Retweet with an Image

If you want to be a super resource, tweet someone else’s link, but add an image! This super charges their tweet, and makes both of you look good. Here’s the how-to directly from Twitter. It takes maybe 15 more seconds to do.

Report Spammers

Twitter is a community. Reporting spammers helps everyone. Most spammers don’t last too long on Twitter because they tend to get shut down fairly quickly. Wouldn’t it be nice, though, as Hunter Walk says, if Twitter closed the loop and told us how our efforts stop spammers? Yes, it would be.

Follow People

Don’t be a snob. You don’t know who people know. For instance, there’s a contractor who doesn’t follow me back because I’m not in his neighborhood. Little does he know I live about 10 miles away from him! And I run accounts that would retweet his content and probably also use his services. I tend to follow anyone who looks legit if their content is at all interesting. I don’t follow bots, spammers, porn accounts, or repetitious accounts.

Join Tweetchats!

Want to know who’s real and who talks? Join tweetchats in your area of expertise and interest. For fun, you could even engage in some way outside your usual area. If you’d like to join mine, it’s #DigiBlogChat (Tuesdays at 1 pm PST). Here’s my post about how to participate in tweetchats.

Twitter isn't all glitter and unicorns

Twitter isn’t all glitter and unicorns

Believe in the Power

Twitter isn’t all unicorns and fairy dust and glitter. But you can meet real people. You can discover your own deeper interests, keep up on the news, enter contests (if that’s your thing), or even donate a kidney, as my buddy Amy Donohue (@TheFabSocial) did. (Her tweetchat on live organ donation is #KidneyChat Mondays at 7 pm pst, by the way).

What’s Your Favorite Best Practice?

Did I forget one? Probably. What’s yours?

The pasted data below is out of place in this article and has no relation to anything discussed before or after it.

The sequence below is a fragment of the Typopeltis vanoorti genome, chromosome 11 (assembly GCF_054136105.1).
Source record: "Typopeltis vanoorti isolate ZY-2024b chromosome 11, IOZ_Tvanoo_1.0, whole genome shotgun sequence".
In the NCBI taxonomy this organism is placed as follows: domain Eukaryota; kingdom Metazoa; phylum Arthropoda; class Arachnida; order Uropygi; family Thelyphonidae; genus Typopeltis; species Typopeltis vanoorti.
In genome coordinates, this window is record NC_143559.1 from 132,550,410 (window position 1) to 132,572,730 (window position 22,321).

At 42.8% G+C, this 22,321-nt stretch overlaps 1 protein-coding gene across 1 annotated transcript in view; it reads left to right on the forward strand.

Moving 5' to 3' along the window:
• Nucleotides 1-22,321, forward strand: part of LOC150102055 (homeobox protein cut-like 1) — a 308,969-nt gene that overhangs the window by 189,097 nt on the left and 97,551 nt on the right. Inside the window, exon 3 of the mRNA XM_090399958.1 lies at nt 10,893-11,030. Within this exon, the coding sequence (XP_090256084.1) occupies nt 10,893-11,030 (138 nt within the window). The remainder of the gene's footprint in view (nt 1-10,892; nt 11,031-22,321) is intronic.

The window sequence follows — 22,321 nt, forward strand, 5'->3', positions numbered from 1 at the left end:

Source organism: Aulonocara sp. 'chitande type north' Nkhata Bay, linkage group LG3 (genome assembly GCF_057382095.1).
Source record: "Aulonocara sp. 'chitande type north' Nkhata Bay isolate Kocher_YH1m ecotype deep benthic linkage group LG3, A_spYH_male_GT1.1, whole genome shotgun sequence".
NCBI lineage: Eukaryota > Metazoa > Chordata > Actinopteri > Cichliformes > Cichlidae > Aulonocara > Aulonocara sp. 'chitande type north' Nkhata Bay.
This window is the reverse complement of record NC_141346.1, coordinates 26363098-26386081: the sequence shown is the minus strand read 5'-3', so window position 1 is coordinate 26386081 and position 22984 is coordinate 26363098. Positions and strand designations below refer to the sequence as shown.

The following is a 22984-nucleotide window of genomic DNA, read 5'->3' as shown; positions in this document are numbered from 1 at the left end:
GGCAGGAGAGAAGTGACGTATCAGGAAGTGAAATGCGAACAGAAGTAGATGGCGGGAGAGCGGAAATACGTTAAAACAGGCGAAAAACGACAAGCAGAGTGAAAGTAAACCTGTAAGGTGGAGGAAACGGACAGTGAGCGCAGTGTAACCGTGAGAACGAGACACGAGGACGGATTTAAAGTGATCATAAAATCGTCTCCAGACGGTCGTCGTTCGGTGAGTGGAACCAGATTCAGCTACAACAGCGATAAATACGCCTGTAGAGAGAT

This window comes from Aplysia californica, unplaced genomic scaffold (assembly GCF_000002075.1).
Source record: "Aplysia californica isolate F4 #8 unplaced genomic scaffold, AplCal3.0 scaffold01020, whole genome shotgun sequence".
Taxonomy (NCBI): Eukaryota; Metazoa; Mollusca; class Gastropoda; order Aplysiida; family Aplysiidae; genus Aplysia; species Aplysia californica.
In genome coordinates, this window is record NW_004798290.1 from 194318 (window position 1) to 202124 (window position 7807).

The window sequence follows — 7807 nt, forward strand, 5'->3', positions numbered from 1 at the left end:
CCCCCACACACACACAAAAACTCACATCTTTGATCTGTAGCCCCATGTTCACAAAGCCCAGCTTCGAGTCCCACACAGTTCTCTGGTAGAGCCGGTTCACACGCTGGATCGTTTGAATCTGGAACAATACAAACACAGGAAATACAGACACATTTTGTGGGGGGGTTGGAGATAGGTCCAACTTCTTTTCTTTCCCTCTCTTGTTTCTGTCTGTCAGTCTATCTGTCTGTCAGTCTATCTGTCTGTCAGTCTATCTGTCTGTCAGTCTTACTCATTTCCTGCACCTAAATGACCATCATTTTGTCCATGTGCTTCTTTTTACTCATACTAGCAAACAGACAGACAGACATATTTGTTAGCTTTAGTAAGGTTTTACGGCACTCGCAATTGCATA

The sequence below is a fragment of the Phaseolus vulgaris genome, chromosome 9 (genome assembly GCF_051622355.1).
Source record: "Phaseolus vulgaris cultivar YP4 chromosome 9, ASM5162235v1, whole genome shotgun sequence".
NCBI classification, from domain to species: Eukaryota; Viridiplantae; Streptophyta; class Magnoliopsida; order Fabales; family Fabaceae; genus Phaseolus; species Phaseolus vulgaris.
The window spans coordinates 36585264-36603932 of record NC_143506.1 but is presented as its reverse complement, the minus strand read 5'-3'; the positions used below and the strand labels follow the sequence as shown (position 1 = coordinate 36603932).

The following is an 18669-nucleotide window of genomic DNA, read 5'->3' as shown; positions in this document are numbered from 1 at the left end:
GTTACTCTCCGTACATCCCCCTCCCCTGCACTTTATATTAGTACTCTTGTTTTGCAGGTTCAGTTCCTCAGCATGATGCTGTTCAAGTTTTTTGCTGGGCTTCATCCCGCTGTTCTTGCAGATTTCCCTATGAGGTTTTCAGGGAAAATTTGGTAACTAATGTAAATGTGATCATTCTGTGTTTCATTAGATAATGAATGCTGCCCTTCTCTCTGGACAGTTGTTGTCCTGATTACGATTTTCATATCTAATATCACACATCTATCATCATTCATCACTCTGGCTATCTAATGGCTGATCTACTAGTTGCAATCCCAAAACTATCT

Audience: Local Business and Social Media

San Francisco

Are you creating a brand within a certain geographic area? Are you wondering where to begin locating local customers? There are plenty of ways to connect with locals while still not ignoring a wider audience! Starting with a simple plan is the best way to go. Here are a few ideas.


Facebook is still one of the stickiest and best platforms for engagement. Despite all the complaining people do about it, Facebook is still probably the most popular platform. Use photographs and behind-the-scenes posts to engage with users. Some limited tagging can be good, too, if your business model has you out in the field engaging with your clients. For instance, a car dealer might take a photo of a recent client with their new car and tag that person on Facebook. You can also do a search within your city to find other potential clients nearby.

Use Lists on Twitter

In Twitter, you can create lists of locals. For instance, I have lists of local people within the San Francisco Bay Area. You could create a list for your city, your county, or your state depending upon where you do business. Even if you’re an online-only business, you might be limited geographically.

Use Advanced Search within Twitter

If your business has a limited range, you can specify a certain geographic area within Twitter using advanced search. This feature is excellent for service businesses, in particular. Specify a particular distance from a city, say 15 miles. You can use this feature even if you don’t live some place yet. Say you’re moving to San Francisco and want to hear what people there are saying–you can still specific accounts tweeting near San Francisco. Twitter itself has some pretty good examples of search terms.

Check Local Sports Teams and Events

You could look at the conversations around local sports teams or events. For instance, the New York City Marathon is trending as I write this. If my business was in New York City, I could see who’s going to an event by searching for a hashtag, such as #NYCMarathon, and see who’s talking about the event. That could be great for someone who sells souvenirs or even a local taxi business.

See Who Follows the Local News

People who follow local news channels may include your audience. See who follows the news outlets or city government where you live. You may want to have conversations with some of the more active users.

Use HootSuite’s Chrome Extension with Google Maps

Did you know with HootSuite’s plugin you can enter your business address into Google and then check local tweets nearby? This is a very cool way to see active people near a particular address. This might be the perfect way to see what people are talking about in a specific neighborhood.

How Do You Find Locals?

Did I miss anything? Let me know in the comments! Thanks!